Their reporting goes pretty deep and their renderings/animations are usually very well made, and this was no exception: https://www.nytimes.com/2021/03/24/world/asia/tankers-north-...
This is already basically there, but the real-life ramifications for the people in these regions undercuts the enjoyment of the tech-political drama.
Arecibo was until it sadly collapsed last year, not just a large radio telescope but the largest radar disk in the world. Larger radio telescopes lacked that feature. In space you could exceed it without the obvious scaling issues of such a large structure and its weight.
You also have heat as a problem. That space is cold is a bit or a misnomer. The problem with space is that its a near perfect vacuum so things tend to stay the same temp unless they are in direct sunlight. And if they are its hard to dump that heat.
With appropriate thermal imaging it would be pretty easy to tell a spacecraft apart from rocks because it will be making its own heat. Since radiation is the only reliable form of losing that heat you need large radiators on your craft like the ISS has. But those run contrary to good stealth design practices.
There is also the matter of orbits and how natural objects simply aren't going to have certain ones so no matter how innocuous you may look, if you are taking a path only a spacecraft would take nobody is going to be fooled.
Note that this is for strategic level stealth, which is to say your enemy doesn't even know you're in system. Tactical level stealth is vastly easier, and can be as simple as launching several hundred thousand heated decoys into system before entering yourself - one of these is the attacker, can you find which?
This last strategy is actually what we'd implement if ever anyone tried to seriously develop anti-ICBM technology.
... but for a more serious thought, and to trend deeper into hard sci-fi: you can have a lot of fun with questions like "How good is the technology to identify solid objects in space that are intentionally minimizing their radiation exposure?" You don't even have to go too fancy with stealth-coatings or Star Trek cloaking-devices; a challenge of modern astronomoy is that shipping-vessel-sized rocks in space are very far away, reflect very little radiation, and can be moving extremely fast. Do the authorities monitor space with optical equipment, or do they have the resources to solve the distance-to-target problem by blanketing the space they control with a network of ships or sensors? Such a fabric would probably be the saddle-point between cheap and effective if they could be mass-produced.
You can also have fun with propulsion. A ship "on the drift" can be much darker than a ship undergoing maneuvers... And it can even stay dark in the direction it's accelerating if it's using cold exhaust fired away from the observer (or if it has a lot of time to maneuver and does so by firing photons away from the observer, which will only be visible if they reflect off something behind the ship). This gets into a very submarine-combat feel, which the videogame "Objects In Space" explored.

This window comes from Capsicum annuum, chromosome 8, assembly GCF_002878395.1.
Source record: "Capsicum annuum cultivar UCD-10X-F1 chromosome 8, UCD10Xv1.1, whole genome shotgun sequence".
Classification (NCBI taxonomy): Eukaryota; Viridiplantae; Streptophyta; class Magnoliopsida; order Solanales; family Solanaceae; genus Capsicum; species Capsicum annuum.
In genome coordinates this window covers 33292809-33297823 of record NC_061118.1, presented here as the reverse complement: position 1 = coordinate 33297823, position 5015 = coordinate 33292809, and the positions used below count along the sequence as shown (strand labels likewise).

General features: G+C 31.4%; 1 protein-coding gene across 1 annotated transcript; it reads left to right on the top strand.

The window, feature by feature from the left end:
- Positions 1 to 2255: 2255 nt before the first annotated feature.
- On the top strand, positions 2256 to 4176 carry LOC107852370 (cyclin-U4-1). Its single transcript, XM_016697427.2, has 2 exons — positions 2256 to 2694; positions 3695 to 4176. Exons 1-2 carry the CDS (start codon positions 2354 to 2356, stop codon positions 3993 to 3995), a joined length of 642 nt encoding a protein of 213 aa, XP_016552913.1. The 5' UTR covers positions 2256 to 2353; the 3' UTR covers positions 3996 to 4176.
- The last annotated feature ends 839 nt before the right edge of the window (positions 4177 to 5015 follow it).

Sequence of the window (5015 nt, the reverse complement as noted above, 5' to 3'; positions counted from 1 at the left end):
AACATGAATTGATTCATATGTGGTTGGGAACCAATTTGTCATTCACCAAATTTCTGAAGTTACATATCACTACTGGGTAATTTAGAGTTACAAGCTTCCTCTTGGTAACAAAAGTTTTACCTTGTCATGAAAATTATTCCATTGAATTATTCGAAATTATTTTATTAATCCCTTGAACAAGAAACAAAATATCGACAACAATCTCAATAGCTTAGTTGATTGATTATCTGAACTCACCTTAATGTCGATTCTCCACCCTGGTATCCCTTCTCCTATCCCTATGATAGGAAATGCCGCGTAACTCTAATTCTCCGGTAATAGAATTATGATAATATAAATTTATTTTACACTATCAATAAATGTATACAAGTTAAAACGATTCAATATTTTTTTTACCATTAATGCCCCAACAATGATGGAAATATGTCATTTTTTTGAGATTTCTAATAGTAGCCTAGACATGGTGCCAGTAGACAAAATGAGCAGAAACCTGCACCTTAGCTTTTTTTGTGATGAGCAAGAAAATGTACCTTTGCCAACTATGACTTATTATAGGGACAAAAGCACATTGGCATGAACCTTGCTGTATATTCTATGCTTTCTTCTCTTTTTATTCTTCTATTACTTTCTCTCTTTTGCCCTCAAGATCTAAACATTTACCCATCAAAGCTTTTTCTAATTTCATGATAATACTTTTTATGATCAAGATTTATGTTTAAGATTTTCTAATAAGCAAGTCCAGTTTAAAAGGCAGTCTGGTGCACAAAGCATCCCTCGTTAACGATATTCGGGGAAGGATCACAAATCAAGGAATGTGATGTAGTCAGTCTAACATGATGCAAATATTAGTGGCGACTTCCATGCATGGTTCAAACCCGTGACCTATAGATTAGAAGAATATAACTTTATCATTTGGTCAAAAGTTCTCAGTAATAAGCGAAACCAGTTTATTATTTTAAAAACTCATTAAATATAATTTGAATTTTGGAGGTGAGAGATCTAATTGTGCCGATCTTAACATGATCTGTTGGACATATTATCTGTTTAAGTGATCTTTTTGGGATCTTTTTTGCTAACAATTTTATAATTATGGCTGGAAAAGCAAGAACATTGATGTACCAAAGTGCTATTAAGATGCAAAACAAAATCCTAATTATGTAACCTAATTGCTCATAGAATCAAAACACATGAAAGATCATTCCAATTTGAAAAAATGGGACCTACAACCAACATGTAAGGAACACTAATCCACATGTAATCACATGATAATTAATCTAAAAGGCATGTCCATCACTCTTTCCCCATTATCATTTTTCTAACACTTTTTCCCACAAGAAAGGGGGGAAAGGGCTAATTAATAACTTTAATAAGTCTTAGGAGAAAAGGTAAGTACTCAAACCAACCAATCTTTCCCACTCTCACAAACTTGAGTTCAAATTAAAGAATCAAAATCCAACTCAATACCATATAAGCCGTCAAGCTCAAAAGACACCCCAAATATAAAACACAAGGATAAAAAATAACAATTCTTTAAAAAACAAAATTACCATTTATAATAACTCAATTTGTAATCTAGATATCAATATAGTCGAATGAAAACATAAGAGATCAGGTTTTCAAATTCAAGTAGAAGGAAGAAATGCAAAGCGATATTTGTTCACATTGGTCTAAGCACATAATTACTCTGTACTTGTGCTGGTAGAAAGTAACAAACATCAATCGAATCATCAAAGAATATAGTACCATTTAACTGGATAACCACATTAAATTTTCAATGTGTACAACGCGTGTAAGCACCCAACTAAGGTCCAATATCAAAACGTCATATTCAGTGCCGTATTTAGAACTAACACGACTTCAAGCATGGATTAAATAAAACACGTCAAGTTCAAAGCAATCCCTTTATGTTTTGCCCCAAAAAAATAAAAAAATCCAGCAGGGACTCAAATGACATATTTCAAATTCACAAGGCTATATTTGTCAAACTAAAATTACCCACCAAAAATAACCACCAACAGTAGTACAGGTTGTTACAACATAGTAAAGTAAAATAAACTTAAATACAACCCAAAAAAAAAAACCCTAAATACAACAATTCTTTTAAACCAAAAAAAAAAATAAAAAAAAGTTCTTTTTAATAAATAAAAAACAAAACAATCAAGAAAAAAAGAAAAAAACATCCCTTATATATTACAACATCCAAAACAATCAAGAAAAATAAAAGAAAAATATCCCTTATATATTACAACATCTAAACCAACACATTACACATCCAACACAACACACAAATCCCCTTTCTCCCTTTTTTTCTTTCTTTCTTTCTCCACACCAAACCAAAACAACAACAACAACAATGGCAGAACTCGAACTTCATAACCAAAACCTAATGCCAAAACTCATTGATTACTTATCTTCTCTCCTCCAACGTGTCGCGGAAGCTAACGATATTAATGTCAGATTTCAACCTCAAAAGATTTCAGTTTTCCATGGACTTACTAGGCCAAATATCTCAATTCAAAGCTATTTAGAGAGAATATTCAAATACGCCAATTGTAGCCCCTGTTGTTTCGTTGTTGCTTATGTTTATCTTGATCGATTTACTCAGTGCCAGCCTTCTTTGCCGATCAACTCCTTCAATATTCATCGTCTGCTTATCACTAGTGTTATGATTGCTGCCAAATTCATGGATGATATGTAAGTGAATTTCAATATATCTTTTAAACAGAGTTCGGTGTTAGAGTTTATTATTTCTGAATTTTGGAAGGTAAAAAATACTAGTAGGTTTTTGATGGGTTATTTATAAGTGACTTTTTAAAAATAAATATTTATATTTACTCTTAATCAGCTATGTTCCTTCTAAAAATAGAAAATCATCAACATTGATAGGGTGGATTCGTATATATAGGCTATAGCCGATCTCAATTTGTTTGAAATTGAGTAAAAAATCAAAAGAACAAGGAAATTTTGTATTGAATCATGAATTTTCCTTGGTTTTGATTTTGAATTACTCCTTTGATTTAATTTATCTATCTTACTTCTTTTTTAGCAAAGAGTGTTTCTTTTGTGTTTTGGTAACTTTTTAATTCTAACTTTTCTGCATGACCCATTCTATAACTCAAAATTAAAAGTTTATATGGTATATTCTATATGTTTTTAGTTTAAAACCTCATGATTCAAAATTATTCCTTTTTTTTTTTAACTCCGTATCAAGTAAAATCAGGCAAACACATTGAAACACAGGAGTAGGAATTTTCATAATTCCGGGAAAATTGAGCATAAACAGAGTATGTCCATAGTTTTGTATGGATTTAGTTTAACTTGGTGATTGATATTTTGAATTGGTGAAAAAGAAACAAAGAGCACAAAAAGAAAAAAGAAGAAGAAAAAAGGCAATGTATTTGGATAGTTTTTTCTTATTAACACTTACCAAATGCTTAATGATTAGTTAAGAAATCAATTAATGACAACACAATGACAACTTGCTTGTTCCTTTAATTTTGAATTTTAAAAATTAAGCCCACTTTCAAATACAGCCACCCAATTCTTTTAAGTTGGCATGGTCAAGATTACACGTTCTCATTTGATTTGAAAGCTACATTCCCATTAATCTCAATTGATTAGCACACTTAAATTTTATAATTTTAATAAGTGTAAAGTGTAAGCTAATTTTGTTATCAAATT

Interesting idea I don't think I've seen in sci-fi before is deploying a grid of small satellites in to space where all they do is measure the distances between each other. Then any objects passing through the grid gravitationally disrupt it, and depending on how accurate the distance measurements are (and how much math you can do to account for other gravity fluctuations), you could hypothetically get a fairly impenetrable safety net if you stick to hard-science and ships can't create antigravity effects at range... A smaller-scale experiment like this involving two satellites orbiting the moon is how NASA mapped the mass concentrations resulting from meteorite impacts that disrupt the orbit of lunar satellites (and the trajectories of landing craft).
Imagine non-propulsion. Selectively make one side of your ship ninety-nine percent black and the other side ninety-eight ... wait for light pressure to do its job. It's slow but damned if that wouldn't be difficult to detect as a method of making maneuvers.
It's literally my favorite science fiction. I also recommend purchasing and reading at least the first half of the series. The latter half of the series go into a lot more political fiction instead of science fiction but it's definitely worth reading if you like the political story that develops in the middle of the series.
- Africa has been hit hard, with fishers losing at least 40% of income (although here these ships do seem to have some sort of license): https://www.spectator.co.uk/article/how-china-s-fishermen-ar...
- North Korean squid populations have been depleted so hard by Chinese vessels that Japan and South Korea felt the impact in reduced fishing amounts: https://foreignpolicy.com/2020/11/30/china-beijing-fishing-a...
- The Philippines even reported "permanent structures" having been built on coral reefs to support illegal fishing: https://www.9news.com.au/world/south-china-sea-dispute-phili...
Chinese fishermen have a record of ramming foreign coast guard, and even military ships of smaller countries.
One thing that article made me think about is the morality of indicting shipments between two willing countries with ocean frontage. It's been a thing ever since bluewater navies got invented, but strikes me as having a sketchy ethical basis.
Might make it harder to establish the size of crates on your ship with ultra high resolution SAR, but you certainly wouldn't be hidden .
I have seen several sailing texts explicitly recommend the use of a retroreflector to improve the radar visibility of small fiberglass vessels.
That smells of "if you have nothing to hide, you have nothing to fear"
Fun fact: a significant part of the Lockheed Sea Shadow program was wake suppression.